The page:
As Secretary, my bottom line will be access to quality healthcare for veterans. This will be particularly true for veterans who do not have other options, either because they need the specialized services provided by V A or because their circumstances call on them to look to V A as their only healthcare provider.
President-elect Bush has promised a top to bottom review of V A's healthcare system, implementation of the Millennium Health Care Act, and modernization of barriers hindering, veterans' access to health care.
If the Senate confirms my nomination, the President's goals will be my goals. Again, I believe that a broad-based, inclusive, tightly-focused and short-fused task force, drawing on the commitment and knowledge of the VSOs, forward looking V A employees, and V A's partners in healthcare delivery, can help me deliver on that promise by identifying problems and proposing solutions. New technology offers V A new opportunities. It also imposes great challenges. Technology is often expensive, and is almost always complex. Effective application of complex technology to already complex processes, such as V A's, frequently requires rethinking and rebuilding from the ground up. We can't just "pave the cow paths" and expect to improve service.
Information technology can offer a means to break down the bureaucratic barriers that interfere with quick and efficient service to veterans as well as the walls dividing V A from her sister departments in the Federal government and, totally unacceptably to me, barriers within V A itself.
V A has absorbed billions of dollars allocated to improving its ability to collect, process and communicate data. Frankly, I do not see improvements proportional to the resources consumed.
I do not now have a solution to V A's information technology problems. I do know that I intend to find one. And that in my search for a solution I will not be constrained by "how we have always done it." That path is a dead end. It has not worked.
I will not come before you and claim to have in my hip pocket an instant solution to all of the problems faced by V A and by the veterans V A serves. If the solutions were easy they would have been implemented long ago. And while I am blessed with many friends in the veterans community, and can draw on my experience on the Hill, in the Department and on the Congressional Commission on Veterans and Servicemembers Transition, I am also aware that much has changed over the last eight years. While I have a rich background of experience, I also have much to learn.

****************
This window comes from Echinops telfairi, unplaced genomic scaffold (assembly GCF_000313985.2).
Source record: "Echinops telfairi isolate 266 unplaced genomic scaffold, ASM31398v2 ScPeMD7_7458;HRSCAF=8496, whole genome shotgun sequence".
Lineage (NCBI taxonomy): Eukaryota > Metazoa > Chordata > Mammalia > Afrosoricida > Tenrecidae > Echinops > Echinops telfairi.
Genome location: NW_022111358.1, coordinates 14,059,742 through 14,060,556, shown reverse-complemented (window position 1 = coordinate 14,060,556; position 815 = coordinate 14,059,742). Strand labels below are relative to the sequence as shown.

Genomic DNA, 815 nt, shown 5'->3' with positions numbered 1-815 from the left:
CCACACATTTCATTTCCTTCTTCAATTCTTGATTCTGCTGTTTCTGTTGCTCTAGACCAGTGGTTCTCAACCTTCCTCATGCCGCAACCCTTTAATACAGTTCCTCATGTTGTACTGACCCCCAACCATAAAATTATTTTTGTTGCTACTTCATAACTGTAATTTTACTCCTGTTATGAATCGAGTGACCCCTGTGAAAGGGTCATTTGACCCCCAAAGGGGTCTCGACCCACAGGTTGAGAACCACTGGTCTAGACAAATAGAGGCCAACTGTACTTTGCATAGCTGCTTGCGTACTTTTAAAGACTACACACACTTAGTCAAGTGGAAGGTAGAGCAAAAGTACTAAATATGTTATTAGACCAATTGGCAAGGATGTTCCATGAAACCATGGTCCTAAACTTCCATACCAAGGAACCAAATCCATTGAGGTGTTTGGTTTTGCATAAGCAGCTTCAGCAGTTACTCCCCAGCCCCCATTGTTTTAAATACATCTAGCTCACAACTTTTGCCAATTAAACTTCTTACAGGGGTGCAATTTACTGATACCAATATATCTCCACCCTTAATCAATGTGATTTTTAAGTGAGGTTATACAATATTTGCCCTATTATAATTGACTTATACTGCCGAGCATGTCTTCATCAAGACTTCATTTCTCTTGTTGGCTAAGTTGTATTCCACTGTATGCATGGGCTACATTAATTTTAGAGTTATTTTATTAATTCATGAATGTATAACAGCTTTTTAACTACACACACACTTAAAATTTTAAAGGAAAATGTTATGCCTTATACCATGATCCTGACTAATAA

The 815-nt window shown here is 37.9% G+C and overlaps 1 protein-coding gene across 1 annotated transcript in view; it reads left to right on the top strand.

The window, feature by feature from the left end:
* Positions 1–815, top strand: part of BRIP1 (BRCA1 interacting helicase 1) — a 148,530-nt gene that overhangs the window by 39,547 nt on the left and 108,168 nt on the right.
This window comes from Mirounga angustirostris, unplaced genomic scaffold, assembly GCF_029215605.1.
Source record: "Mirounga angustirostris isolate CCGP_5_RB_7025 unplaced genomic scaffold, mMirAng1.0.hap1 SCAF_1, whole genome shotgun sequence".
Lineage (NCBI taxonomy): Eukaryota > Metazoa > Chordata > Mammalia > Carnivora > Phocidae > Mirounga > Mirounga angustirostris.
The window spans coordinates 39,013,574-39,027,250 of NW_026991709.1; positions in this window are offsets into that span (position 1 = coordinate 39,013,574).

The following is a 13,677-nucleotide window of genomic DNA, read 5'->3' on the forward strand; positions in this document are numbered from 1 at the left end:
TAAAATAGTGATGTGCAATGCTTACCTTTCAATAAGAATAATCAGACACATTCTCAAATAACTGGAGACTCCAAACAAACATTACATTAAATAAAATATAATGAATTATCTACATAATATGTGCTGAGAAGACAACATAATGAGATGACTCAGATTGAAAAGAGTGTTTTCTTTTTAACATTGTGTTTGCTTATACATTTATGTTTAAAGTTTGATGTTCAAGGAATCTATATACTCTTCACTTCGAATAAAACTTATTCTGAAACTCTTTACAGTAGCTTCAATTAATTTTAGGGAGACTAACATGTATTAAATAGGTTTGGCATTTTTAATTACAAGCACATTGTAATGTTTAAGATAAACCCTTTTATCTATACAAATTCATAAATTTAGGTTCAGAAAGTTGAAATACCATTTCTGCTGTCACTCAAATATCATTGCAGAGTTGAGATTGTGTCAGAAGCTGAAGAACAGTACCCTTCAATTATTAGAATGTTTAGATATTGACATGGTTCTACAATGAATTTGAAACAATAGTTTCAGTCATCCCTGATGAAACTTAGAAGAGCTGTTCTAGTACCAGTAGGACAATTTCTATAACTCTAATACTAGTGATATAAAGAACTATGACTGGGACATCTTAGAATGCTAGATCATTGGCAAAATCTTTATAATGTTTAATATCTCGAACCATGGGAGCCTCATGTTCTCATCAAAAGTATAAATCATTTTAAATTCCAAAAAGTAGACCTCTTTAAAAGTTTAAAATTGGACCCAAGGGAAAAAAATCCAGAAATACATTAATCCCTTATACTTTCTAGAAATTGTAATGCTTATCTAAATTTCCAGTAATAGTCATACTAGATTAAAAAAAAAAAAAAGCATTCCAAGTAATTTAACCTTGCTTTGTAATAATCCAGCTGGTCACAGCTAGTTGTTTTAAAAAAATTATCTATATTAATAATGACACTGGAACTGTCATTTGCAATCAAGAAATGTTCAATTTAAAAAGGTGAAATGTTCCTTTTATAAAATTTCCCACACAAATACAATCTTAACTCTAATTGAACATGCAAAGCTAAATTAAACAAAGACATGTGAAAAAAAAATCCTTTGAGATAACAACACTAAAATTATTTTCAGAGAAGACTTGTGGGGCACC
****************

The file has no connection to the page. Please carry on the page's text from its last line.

If I am confirmed, I expect that my initial months in office will be spent building a foundation of knowledge from which I can create a blueprint for action.
But I do not intend to come to Washington to conduct seminars.
I intend to make decisions and to act on them. Those who know me know that I will be decisive. I will act boldly. But I will not act impulsively. I will work closely with you and with your colleagues in the House. I will ensure that VSOs are enlisted as partners in developing solutions as well as in identifying problems. I will look to forward- thinking V A employees for their experience and knowledge. But study will not be an excuse for delay.
If the Senate blesses me with confirmation, I will make decisions and I will see them implemented. I will hold the individuals entrusted with leadership within the Department accountable for their outcomes, just as I expect to be held accountable.
In short, Mr. Chairman, members of the Committee, I appear before you today not to make a commitment to specific plans or programs. I have enough knowledge of the Department and its problems to know that I still have much to learn before I can unveil detailed plans or promise specific actions.
Rather, I appear before you today to acknowledge my personal debt to the millions ofAmericans who have served our nation in uniform in the past, and to the millions who stand watch today on the ramparts of freedom.
My debt to them can be satisfied only by a commitment to work with you, and with our partners in the VSOs, as well as the Department's employees, to identify and implement the solutions necessary to ensure that veterans obtain the benefits and healthcare they have earned.
If the Senate consents to my nomination, I intend to satisfy that debt.
Thank you, Mr. Chairman, Senator Specter and members of the Committee.
I look forward to your questions.